Challenges of Next Generation Cognitive Radio Networks - Educause

qualtaghblurtingMobile - Wireless

Dec 12, 2013 (3 years and 8 months ago)

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Dirk Grunwald

Department of Computer Science

University of Colorado at Boulder

July 7, 2011


Design and Build GENI Cognitive
Radio wideband radio (≥ 100MHz)
network testbed


Current radio by Peter Wolniansky


100Mhz
-
7500Mhz / 40Mhz select


Switched filter bank


Superheterodyne radio with a sharp
IF filter, allowing measurements as
close as 5
-
10 MHz from strong
interferers.


Soise floor is
-
101dBm for a 8MHz
channel


Bonded to a commodity (Avnet)
FPGA board, working on support for
multi
-
FPGA systems


Up to 4 radios on one FPGA

2


Most campuses using 802.11
WiFi


WLAN: Short range due to limited power, design


Limited spectrum choices (2.4Ghz & 5Ghz), but a
lot of spectrum (esp. in 5Ghz band)


High performance for limited ranges
-

30
-
100meter range, 1
-
200mb/s


Limited quality of service (voice, video)


Limitations based on technology and
regulation


3


WiMAX & LTE designed
for
wide area mobile

wireless networks


Better
network

integration



Better device and user
authentication, better
security, fast handover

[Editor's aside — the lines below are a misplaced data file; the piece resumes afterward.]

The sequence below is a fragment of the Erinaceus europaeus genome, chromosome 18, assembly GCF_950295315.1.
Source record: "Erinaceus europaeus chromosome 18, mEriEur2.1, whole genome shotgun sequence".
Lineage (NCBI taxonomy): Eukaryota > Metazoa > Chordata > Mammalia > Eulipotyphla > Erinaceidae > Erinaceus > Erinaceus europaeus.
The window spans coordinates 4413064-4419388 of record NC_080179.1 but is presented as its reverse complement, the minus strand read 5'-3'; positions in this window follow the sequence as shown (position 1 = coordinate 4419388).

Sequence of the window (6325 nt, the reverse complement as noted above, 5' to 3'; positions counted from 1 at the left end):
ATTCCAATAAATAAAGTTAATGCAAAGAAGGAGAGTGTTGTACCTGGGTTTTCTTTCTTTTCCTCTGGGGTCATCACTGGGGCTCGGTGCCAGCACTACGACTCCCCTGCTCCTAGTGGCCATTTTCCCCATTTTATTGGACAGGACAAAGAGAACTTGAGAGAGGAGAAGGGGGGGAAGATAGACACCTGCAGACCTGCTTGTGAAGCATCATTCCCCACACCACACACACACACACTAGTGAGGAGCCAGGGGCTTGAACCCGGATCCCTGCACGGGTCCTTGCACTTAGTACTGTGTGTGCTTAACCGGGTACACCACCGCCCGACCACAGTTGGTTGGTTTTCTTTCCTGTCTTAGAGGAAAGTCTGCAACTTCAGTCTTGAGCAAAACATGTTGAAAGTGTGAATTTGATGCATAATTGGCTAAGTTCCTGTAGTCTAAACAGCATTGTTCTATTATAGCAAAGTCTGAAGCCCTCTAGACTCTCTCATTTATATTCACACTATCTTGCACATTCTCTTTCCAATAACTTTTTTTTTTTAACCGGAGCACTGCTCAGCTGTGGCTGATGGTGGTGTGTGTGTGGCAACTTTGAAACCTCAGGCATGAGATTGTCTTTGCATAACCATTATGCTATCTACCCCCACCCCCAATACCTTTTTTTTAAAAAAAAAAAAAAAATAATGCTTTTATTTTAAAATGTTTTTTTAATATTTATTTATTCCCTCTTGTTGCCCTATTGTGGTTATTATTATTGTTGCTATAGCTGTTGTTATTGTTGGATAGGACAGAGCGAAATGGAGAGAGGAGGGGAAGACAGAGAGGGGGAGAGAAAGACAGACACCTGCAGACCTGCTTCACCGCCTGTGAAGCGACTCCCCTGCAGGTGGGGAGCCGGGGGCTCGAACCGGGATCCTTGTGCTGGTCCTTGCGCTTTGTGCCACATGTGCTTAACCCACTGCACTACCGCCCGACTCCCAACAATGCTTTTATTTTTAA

Covers 1km
-
30km


Goal is coverage, not
capacity









Throughput depends
on bandwidth (Hz) and
signal quality


10Mhz
-

~25MHz down,
6MHz up

4


Wider coverage means
fewer AP

s, but each
AP is more important


Most LTE / WiMAX
spectrum is

line of
sight




buildings get
in the way


Spectrum planning
tools, follow
-
up
measurement more
important












Spectrum planning tools
use frequency, height &

clutter



5






3500 MHz






700 MHz


Lower frequencies have wider
coverage at the same power


good for coverage, but less available
spectrum


More coverage usually means more
interference


Technologies (LTE/WiMAX) are
design for specific frequencies
-

future wireless network standard
will use

TV White Spaces



6


LTE is

telecom

,
WiMax

is

data




moving
from one to the other is more about the

backend network


than the AP

s


Much of your (CIO) planning for wide
-
area
wireless is largely
independentw

of
underlying technology


At higher frequencies, spectrum planning is
very important, but the accuracy of such
spectrum planning is variable



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